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Brain Sci. 2013, 3(3), 1198-1214; doi:10.3390/brainsci3031198

Neural Correlates of Processing Passive Sentences

Department of Communication Sciences and Disorders, Center for the Neurobiology of Language, Northwestern University, Francis Searle Building, 2240 Campus Drive, Evanston, IL 60208, USA
Department of Linguistics, Tel Aviv University, Webb Building, Ramat Aviv, Tel Aviv 69978, Israel
Sagol School of Neuroscience, Webb Building, Tel Aviv University, Ramat Aviv, Tel Aviv 69978, Israel
Cognitive Neurology and Alzheimer's Disease Center, Feinberg School of Medicine, Northwestern University, 320 E. Superior, Searle 11-453, Chicago, IL 60611, USA
Department of Neurology, Feinberg School of Medicine, Northwestern University, Abbott Hall, 11th Floor, 710 North Lake Shore Drive, Chicago, IL 60611, USA
Author to whom correspondence should be addressed.
Received: 27 May 2013 / Revised: 16 July 2013 / Accepted: 19 July 2013 / Published: 2 August 2013
(This article belongs to the Special Issue Brain and Language)
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Previous research has shown that comprehension of complex sentences involving wh-movement (e.g., object-relative clauses) elicits activation in the left inferior frontal gyrus (IFG) and left posterior temporal cortex. However, relatively little is known about the neural correlates of processing passive sentences, which differ from other complex sentences in terms of representation (i.e., noun phrase (NP)-movement) and processing (i.e., the time course of syntactic reanalysis). In the present study, 27 adults (14 younger and 13 older) listened to passive and active sentences and performed a sentence-picture verification task using functional Magnetic Resonance Imaging (fMRI). Passive sentences, relative to active sentences, elicited greater activation in bilateral IFG and left temporo-occipital regions. Participant age did not significantly affect patterns of activation. Consistent with previous research, activation in left temporo-occipital cortex likely reflects thematic reanalysis processes, whereas, activation in the left IFG supports processing of complex syntax (i.e., NP-movement). Right IFG activation may reflect syntactic reanalysis processing demands associated with the sentence-picture verification task.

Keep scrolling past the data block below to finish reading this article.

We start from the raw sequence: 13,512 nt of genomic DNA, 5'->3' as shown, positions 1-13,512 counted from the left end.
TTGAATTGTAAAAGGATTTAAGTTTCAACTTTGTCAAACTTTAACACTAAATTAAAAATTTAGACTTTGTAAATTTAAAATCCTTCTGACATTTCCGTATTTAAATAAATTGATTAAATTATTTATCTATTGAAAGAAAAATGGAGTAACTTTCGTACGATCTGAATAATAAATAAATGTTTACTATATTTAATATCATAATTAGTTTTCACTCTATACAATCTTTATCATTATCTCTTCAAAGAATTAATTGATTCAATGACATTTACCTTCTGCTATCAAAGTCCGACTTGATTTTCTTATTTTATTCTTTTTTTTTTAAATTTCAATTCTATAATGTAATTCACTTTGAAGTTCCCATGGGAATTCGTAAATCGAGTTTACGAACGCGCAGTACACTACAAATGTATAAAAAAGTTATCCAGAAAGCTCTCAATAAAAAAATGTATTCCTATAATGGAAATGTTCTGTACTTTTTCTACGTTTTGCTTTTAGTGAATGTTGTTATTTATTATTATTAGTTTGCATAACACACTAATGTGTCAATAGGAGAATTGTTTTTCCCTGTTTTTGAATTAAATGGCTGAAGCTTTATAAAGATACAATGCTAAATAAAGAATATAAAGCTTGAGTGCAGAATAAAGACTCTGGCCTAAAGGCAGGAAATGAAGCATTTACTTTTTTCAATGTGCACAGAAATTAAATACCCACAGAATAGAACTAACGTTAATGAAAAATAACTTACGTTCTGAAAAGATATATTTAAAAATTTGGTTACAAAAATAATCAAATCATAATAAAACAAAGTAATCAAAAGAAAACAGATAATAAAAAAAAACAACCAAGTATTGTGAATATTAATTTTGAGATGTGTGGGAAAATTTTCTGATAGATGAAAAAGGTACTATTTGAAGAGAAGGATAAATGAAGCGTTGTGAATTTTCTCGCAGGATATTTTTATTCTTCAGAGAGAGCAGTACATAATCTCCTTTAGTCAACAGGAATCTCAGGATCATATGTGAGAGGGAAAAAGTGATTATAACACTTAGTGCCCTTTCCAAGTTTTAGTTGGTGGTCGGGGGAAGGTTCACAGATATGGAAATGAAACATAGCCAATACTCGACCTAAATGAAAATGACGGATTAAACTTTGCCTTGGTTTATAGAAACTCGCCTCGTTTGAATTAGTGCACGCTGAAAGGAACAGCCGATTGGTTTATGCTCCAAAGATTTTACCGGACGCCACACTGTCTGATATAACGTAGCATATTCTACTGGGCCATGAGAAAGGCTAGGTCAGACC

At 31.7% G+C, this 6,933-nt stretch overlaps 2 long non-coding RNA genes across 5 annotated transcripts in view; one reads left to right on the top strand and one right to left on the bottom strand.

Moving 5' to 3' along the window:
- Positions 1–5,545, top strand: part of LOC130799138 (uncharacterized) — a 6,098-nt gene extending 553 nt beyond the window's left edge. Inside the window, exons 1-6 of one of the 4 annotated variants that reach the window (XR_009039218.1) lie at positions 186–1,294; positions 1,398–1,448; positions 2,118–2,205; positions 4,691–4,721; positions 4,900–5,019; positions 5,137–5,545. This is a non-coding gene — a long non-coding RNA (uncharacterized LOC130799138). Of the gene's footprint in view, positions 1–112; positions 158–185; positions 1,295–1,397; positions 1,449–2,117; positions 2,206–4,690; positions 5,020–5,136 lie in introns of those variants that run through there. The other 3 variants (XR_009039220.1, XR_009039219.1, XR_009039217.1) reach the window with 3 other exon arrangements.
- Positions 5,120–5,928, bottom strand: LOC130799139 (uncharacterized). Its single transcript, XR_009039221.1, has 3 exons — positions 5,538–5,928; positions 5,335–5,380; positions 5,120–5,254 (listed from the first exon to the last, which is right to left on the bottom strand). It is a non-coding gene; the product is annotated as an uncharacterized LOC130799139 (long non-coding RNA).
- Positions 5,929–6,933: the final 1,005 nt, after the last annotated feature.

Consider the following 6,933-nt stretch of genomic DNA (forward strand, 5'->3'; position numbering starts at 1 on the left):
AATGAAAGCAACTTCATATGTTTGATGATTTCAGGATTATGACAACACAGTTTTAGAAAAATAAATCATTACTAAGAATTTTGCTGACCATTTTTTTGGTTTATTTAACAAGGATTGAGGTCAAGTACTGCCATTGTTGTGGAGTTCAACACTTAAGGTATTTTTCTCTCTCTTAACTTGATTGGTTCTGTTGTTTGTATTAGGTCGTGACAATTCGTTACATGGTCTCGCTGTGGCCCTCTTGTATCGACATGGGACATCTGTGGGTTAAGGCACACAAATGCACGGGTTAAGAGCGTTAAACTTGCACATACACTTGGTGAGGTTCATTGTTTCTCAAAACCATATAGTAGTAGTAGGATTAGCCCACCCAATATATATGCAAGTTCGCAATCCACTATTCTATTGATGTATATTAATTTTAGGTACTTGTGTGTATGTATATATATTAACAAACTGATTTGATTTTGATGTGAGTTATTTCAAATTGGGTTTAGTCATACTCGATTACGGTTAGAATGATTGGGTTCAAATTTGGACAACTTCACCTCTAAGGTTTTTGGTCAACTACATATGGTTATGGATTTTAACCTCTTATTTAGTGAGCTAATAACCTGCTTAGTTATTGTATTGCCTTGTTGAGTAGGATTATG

Keywords: fMRI; sentence processing; syntactic processing; thematic processing fMRI; sentence processing; syntactic processing; thematic processing
This is an open access article distributed under the Creative Commons Attribution License (CC BY 3.0).

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MDPI and ACS Style

Mack, J.E.; Meltzer-Asscher, A.; Barbieri, E.; Thompson, C.K. Neural Correlates of Processing Passive Sentences. Brain Sci. 2013, 3, 1198-1214.

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